U.S. Treasury yields edged lower on early Wednesday’s trade even though the S&P 500 SPX, +0.23% hit an all-time high on Tuesday.
What are Treasurys doing?
The 10-year Treasury note yield TMUBMUSD10Y, 0.646% fell 1.6 basis points to 0.651%, while the 2-year note rate TMUBMUSD02Y, 0.133% was at 0.143%. The 30-year bond TMUBMUSD30Y, 1.367% lipped 2.8 basis points to 1.371%.
What’s driving Treasurys?
Even as stocks hit new heights on Tuesday, yields have stayed in their tight range between a ceiling of 0.90% and a floor of 0.50% since March. The uncertainty around the COVID-19 pandemic’s path in the U.S. and the expectation for interest rates to remain near zero for the foreseeable future have prevented U.S. Treasurys from selling off.
In the afternoon, minutes of the Federal Open Market Committee’s July meeting could offer clues on what it would take for the Fed to raise interest rates.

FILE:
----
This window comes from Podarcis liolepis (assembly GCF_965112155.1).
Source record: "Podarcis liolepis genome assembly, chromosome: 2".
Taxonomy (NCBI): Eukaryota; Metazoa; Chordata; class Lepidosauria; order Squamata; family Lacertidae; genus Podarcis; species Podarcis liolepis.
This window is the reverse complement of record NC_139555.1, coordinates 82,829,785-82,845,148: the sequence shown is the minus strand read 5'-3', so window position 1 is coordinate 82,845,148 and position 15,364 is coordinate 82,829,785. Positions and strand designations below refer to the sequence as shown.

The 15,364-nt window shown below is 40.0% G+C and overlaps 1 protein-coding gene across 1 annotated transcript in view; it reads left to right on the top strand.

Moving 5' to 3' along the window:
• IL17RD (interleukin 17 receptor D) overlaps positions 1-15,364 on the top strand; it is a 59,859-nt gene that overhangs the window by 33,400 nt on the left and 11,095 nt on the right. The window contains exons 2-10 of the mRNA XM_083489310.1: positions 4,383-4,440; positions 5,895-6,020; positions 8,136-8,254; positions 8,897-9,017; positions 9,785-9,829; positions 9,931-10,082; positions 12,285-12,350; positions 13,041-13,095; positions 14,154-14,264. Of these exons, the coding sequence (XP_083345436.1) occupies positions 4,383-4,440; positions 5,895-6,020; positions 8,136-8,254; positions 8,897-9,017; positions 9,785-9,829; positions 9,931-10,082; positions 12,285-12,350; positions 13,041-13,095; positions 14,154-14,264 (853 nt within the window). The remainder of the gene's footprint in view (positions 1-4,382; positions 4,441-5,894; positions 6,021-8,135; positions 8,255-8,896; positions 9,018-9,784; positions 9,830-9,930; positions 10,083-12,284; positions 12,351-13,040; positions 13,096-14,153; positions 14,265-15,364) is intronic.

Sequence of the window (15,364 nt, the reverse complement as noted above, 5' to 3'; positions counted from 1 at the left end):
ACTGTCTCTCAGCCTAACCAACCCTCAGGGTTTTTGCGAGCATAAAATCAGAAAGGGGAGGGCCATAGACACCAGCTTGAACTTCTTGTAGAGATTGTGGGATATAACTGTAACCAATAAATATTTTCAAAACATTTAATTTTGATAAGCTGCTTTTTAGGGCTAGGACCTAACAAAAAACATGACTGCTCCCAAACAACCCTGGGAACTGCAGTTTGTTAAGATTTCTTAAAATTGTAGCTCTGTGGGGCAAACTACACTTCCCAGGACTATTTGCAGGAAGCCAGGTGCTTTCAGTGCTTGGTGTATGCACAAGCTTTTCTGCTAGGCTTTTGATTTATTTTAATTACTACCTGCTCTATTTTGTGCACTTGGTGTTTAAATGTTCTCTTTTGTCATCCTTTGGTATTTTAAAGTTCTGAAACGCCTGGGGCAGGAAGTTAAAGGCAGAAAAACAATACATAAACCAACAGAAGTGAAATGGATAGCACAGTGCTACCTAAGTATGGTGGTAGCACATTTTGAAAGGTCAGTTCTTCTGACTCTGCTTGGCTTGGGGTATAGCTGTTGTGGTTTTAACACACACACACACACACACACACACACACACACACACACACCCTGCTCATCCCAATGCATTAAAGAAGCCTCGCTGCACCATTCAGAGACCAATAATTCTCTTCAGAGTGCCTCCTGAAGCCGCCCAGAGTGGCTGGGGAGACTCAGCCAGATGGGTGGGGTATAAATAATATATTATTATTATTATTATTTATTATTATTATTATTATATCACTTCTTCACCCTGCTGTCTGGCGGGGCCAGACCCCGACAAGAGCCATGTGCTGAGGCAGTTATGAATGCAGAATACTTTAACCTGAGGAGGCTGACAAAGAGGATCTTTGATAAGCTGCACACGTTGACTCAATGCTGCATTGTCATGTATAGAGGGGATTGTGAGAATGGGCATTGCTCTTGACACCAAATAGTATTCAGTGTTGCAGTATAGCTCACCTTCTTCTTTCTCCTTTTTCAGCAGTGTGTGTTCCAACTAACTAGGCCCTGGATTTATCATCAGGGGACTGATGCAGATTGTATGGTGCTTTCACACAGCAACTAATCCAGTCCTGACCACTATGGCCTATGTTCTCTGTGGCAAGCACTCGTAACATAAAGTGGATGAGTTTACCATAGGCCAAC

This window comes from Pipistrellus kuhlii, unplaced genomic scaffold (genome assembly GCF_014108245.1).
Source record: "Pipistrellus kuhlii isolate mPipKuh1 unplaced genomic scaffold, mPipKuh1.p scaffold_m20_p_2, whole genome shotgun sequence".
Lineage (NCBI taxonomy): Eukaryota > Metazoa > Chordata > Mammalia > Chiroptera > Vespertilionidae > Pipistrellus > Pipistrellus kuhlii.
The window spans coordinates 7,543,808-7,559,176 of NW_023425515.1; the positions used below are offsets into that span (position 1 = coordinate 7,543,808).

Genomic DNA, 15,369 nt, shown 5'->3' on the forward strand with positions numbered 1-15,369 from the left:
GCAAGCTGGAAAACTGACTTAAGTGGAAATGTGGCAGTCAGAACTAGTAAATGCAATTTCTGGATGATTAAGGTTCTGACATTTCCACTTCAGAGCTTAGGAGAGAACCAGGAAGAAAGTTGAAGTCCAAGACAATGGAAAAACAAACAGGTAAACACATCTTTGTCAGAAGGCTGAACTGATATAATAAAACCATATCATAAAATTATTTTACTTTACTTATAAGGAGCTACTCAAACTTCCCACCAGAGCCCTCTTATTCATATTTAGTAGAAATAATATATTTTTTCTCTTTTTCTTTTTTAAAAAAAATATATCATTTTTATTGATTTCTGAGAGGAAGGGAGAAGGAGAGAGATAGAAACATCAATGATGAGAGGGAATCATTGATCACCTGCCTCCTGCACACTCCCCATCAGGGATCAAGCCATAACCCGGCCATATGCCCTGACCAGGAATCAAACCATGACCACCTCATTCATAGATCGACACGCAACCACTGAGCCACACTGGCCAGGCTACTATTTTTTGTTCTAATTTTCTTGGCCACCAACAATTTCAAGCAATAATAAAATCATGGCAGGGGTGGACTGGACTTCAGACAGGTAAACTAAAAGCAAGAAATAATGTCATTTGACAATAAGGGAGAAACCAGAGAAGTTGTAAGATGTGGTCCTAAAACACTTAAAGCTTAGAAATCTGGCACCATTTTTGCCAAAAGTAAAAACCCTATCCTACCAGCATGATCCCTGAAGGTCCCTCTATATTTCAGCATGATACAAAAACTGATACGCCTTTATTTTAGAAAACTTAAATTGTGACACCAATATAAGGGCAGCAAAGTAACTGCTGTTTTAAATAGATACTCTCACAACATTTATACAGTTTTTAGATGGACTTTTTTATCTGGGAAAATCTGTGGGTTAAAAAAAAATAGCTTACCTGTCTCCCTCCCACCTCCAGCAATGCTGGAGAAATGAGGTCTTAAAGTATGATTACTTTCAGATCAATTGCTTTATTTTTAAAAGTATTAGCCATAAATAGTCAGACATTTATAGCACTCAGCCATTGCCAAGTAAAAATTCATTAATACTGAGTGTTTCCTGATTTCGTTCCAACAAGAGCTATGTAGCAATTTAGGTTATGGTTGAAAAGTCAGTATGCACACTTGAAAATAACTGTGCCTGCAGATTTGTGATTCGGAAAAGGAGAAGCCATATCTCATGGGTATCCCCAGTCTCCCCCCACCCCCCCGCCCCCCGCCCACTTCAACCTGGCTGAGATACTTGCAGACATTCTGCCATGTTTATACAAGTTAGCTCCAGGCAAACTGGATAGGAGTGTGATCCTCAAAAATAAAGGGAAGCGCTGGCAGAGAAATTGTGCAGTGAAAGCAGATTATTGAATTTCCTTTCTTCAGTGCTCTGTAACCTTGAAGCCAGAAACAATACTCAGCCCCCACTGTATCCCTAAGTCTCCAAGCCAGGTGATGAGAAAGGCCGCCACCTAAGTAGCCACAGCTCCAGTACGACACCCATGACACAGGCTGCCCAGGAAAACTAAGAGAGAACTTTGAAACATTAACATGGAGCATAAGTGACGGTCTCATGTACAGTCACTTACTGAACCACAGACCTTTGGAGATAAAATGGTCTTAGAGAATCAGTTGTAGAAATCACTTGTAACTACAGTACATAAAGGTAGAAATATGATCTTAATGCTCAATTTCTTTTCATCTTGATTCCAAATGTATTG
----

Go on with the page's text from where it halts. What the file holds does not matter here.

The U.S. Treasury Department will unload $25 billion of new government bonds onto the market at 1 p.m. ET. Since weighing on trading in Treasurys last week, yields have settled down as the impact of the wave of debt supply waned.
An auction for 30-year German government bonds was oversubscribed by 2.9 times, the highest demand seen since 1997, according to Bloomberg.
What did market participants’ say?
“The market, after last week’s back-up, has traded with an underlying bid through most of this week with [20-year notes] one of the best performing benchmarks but the additional auction size and summer volumes may result in tepid demand,” said Justin Lederer, an interest-rate strategist at Cantor Fitzgerald.